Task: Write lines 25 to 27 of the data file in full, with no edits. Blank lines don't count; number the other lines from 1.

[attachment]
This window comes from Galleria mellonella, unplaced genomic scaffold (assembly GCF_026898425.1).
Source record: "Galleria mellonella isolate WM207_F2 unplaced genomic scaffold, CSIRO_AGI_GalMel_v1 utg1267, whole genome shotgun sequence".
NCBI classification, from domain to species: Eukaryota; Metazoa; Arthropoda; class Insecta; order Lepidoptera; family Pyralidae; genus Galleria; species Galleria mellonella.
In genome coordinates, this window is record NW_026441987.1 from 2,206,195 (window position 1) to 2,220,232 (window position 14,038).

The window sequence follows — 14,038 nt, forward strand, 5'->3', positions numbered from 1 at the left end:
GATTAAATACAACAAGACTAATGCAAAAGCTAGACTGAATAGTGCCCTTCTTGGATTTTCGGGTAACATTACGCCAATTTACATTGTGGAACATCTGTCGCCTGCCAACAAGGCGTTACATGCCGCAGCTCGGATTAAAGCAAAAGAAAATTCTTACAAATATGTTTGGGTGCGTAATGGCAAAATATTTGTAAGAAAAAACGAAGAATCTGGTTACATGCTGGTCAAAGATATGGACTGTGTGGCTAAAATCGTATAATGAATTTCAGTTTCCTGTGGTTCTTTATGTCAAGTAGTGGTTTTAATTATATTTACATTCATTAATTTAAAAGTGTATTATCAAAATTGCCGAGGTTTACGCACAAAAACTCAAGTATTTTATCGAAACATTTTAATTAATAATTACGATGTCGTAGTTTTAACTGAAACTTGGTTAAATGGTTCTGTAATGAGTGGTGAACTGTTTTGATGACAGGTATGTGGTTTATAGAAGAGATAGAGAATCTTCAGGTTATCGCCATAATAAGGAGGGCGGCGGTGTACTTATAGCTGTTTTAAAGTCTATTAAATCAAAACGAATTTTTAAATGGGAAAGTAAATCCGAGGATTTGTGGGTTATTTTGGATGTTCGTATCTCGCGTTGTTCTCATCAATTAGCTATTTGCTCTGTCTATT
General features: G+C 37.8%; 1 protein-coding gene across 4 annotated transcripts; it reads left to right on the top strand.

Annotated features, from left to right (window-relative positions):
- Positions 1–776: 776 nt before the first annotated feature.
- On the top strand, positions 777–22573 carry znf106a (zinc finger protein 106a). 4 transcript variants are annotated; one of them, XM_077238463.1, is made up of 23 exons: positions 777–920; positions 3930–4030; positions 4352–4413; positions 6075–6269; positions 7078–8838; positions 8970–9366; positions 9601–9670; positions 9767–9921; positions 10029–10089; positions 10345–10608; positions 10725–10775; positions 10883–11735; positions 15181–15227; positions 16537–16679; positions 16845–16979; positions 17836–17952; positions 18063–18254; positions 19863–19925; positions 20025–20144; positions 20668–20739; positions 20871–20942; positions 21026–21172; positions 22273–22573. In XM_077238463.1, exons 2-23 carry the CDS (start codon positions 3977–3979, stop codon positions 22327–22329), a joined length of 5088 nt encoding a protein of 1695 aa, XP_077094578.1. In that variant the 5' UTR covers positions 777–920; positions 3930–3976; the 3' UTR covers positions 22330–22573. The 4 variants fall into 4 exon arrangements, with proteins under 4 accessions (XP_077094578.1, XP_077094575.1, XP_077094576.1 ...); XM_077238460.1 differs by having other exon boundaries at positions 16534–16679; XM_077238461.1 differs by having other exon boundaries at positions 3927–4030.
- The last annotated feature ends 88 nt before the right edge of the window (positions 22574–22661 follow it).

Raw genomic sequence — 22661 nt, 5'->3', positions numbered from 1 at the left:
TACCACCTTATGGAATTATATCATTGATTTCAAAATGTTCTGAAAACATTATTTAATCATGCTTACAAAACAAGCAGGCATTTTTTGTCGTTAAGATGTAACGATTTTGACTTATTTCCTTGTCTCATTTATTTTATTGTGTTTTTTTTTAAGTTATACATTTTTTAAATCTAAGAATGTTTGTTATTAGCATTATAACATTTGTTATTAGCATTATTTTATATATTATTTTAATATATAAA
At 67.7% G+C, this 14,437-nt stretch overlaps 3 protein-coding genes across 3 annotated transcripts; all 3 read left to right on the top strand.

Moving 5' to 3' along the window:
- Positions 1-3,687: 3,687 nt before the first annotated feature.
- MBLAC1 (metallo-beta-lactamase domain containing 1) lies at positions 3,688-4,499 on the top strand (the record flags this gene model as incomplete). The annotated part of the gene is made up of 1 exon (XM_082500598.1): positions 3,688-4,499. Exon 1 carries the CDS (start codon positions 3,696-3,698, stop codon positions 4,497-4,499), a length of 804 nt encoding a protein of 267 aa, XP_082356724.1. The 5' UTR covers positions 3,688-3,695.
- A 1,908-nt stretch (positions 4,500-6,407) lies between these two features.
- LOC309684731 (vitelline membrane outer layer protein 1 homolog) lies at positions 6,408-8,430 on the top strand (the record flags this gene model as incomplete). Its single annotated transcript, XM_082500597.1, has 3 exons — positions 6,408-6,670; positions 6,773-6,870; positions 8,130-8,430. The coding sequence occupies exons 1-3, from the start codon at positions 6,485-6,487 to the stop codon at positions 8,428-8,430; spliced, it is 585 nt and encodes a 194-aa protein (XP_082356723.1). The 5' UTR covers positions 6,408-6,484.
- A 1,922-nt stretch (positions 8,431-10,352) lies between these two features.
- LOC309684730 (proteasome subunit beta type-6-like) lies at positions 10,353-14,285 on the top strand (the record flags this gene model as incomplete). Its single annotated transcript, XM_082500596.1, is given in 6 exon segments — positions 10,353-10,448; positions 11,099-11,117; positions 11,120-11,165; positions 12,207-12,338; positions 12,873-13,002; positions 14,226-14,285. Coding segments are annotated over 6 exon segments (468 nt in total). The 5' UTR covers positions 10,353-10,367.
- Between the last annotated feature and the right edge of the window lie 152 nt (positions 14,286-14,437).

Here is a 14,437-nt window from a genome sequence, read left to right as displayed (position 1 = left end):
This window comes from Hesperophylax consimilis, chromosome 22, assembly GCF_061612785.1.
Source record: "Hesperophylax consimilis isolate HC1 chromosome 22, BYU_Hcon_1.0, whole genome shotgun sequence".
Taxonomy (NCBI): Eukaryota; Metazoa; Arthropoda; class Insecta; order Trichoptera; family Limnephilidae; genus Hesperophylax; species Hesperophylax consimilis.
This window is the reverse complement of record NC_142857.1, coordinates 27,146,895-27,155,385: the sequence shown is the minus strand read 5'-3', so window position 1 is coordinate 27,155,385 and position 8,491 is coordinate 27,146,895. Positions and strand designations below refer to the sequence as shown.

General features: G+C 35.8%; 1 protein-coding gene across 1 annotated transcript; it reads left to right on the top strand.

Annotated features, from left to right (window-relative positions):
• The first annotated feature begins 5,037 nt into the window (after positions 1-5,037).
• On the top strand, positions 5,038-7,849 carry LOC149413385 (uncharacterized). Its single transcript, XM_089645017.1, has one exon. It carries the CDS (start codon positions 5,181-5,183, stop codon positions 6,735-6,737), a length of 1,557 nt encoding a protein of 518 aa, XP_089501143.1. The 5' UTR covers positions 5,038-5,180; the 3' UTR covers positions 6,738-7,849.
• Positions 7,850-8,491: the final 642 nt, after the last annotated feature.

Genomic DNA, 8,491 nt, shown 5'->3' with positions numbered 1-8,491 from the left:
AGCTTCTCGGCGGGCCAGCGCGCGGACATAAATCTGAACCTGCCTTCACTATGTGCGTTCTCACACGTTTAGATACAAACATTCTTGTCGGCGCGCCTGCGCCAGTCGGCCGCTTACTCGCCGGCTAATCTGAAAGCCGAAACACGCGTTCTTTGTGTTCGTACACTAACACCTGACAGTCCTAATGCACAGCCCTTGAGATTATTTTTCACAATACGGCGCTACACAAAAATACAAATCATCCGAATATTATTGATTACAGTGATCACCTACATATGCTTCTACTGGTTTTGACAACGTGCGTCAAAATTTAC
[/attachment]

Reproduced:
Source record: "Hesperophylax consimilis isolate HC1 chromosome 22, BYU_Hcon_1.0, whole genome shotgun sequence".
Taxonomy (NCBI): Eukaryota; Metazoa; Arthropoda; class Insecta; order Trichoptera; family Limnephilidae; genus Hesperophylax; species Hesperophylax consimilis.
This window is the reverse complement of record NC_142857.1, coordinates 27,146,895-27,155,385: the sequence shown is the minus strand read 5'-3', so window position 1 is coordinate 27,155,385 and position 8,491 is coordinate 27,146,895. Positions and strand designations below refer to the sequence as shown.